• Me and Suzie Noma

  • We ain't got no worries we are looking like the owners

  • Sipping on Coronas

  • Looking at the phone as

  • All them pretty boys come and tell us how they want us

  • Mambo ni kungoja, aki mtangoja

  • Sinaga matime za kuwaste na vioja

  • Planning how we want to take over the world soon

  • Riding on the drums and the clap while the bass goes

  • Hey! Shake it down shake it down like

  • Wait till you, wait till you see my

  • Hey! Shake it down shake it down like

  • Wait till you, wait till you see my

  • If you really know it and you really wanna show it

  • Be the way to go

  • Go and grab somebody, move your body, show somebody

  • Be the way to go

  • On this I know, all this I know, all this I know

  • On this I know, all this I know, all this I know

  • Iyo!

  • Scheming at the corner

  • Me and Suzie Noma

  • We ain't got no money but we do it how we wanna

  • Painting our nails checking our mails as

  • All them pretty boys wanna have us but they fail like

  • Aki mtangoja, leo mtangoja

  • Saa hii tukoworks hakunaga za vioja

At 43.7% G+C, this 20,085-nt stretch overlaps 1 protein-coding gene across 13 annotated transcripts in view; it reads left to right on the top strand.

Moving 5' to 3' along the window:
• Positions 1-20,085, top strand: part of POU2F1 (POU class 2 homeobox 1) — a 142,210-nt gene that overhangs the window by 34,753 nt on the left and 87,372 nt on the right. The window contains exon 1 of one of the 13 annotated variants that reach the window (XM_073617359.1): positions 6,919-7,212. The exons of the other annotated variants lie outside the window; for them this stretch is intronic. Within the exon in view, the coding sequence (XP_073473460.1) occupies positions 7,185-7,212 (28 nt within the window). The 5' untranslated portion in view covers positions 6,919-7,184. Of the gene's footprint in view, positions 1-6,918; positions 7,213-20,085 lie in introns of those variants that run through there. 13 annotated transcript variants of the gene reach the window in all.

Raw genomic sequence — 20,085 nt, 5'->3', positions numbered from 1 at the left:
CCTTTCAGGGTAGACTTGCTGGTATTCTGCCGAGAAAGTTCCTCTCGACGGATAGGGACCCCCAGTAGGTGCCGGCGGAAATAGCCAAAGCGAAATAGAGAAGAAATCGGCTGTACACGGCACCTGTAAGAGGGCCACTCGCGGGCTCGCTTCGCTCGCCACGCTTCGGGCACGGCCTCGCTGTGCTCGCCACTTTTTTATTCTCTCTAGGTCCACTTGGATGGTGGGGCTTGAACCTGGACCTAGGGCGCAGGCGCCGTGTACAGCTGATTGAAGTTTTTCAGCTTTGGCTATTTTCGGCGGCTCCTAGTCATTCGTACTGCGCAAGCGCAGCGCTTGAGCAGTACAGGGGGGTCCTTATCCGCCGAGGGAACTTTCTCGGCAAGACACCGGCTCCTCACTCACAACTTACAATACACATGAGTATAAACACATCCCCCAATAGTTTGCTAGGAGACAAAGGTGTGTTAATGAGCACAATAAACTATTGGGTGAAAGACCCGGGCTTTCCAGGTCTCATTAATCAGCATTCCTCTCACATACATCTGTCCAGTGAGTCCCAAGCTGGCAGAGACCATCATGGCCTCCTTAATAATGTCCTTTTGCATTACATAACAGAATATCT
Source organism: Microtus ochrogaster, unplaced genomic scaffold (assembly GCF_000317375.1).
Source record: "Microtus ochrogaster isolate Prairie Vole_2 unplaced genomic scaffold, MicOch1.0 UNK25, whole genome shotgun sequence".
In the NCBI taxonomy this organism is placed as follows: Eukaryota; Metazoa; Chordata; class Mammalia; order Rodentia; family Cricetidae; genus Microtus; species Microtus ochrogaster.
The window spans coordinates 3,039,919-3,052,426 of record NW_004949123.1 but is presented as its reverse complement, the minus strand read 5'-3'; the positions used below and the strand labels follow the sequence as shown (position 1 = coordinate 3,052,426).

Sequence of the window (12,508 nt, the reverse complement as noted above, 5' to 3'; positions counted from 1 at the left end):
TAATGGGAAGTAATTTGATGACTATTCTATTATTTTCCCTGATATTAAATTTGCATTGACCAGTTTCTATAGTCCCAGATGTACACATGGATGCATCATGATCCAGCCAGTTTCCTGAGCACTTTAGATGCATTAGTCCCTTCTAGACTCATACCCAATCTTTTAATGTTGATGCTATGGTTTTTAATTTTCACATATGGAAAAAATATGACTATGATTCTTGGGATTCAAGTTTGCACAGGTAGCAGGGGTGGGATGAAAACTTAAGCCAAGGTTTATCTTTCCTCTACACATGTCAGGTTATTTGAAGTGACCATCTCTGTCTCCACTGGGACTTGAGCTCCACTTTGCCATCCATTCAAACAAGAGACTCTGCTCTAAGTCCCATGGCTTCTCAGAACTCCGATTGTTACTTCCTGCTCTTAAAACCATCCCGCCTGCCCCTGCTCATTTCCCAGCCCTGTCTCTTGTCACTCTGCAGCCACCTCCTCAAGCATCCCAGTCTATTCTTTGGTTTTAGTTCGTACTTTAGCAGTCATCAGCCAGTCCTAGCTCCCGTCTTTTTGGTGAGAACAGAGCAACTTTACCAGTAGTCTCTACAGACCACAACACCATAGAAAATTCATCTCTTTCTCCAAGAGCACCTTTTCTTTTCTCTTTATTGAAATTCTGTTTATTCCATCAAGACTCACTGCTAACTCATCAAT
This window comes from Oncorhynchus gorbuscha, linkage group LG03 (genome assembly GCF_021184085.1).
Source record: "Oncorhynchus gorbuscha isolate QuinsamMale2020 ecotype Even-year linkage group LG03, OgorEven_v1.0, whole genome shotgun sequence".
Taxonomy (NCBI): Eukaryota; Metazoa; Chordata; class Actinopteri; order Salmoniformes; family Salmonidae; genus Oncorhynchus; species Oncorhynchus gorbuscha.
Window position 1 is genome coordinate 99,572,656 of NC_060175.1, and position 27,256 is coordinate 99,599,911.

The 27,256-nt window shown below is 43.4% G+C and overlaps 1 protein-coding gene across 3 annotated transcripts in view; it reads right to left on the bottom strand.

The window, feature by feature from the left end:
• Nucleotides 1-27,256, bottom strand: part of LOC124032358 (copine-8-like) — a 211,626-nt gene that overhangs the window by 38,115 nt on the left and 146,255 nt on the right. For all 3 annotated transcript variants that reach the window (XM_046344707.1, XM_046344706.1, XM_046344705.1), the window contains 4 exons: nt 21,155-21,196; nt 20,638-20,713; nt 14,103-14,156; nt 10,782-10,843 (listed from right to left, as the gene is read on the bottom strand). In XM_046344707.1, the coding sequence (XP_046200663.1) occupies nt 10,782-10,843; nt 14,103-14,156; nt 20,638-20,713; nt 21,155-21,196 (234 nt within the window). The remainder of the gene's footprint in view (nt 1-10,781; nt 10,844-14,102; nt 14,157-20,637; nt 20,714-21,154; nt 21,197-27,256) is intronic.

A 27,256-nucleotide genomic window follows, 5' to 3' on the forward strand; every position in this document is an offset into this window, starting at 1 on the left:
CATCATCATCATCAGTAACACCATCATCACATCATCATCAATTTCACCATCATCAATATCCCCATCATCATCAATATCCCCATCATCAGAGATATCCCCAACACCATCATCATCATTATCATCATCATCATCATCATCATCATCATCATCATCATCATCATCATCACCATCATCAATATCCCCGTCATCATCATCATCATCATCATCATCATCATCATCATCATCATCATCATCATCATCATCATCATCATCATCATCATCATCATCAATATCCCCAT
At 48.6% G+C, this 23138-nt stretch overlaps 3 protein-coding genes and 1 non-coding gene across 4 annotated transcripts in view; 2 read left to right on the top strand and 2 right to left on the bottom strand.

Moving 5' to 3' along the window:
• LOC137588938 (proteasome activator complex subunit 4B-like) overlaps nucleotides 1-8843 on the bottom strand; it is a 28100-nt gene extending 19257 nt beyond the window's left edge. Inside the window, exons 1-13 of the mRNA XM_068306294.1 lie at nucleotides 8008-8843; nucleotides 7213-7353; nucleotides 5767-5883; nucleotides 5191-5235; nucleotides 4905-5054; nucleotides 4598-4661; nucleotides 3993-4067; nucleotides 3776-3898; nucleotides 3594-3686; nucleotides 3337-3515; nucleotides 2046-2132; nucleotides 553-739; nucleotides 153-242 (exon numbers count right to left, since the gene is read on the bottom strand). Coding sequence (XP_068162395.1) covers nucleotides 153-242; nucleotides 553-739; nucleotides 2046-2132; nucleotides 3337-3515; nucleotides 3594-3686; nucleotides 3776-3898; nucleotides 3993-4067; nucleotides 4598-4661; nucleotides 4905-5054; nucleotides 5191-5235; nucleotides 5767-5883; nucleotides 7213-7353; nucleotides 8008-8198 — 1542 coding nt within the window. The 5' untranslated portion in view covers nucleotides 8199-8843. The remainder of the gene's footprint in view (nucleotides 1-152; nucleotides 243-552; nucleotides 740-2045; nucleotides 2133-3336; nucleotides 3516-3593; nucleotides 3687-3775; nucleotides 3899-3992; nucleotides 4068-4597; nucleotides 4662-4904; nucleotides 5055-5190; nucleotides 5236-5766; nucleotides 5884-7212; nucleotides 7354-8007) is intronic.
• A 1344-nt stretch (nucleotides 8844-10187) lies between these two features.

• Planning how we want to take over the world soon

  • Riding on the drums and the clap while the bass goes boom

  • Shake it down shake it down like

  • Wait till you, wait till you see my

  • Hey! Shake it down shake it down like

  • Wait till you, wait till you see my

  • If you really know it and you really wanna show it

  • Be the way to go

  • Go and grab somebody, move your body, show somebody

  • Be the way to go

  • On this I know, all this I know, all this I know

  • On this I know, all this I know, all this I know

  • And now you whine your waist

  • And now you screw your face

  • Exaggerate your waist

  • Resuscitate the place

  • Na wale wako fifty fifty comsi

  • Na wale wako fiti pia sisi

  • Tuko tu sawa mdogo mdogo yaani

  • Hallelu-yawa tumeiva design

  • If you really know it, and you really wanna show it

  • Be the way to go

  • Go and grab somebody, move your body, show somebody

  • Be the way to go

  • On this I know, all this I know, all this I know

  • On this I know, all this I know, all this I know

  • Iyo!

  • (Cheering)

  • (Applause)

Between 2004 and 2008,

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B1 US TED kenyan kenya keeping grind radio

【TED】Muthoni Drummer Queen: Creativity builds nations (Creativity builds nations | Muthoni Drummer Queen)

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    林宜悉 posted on 2019/10/22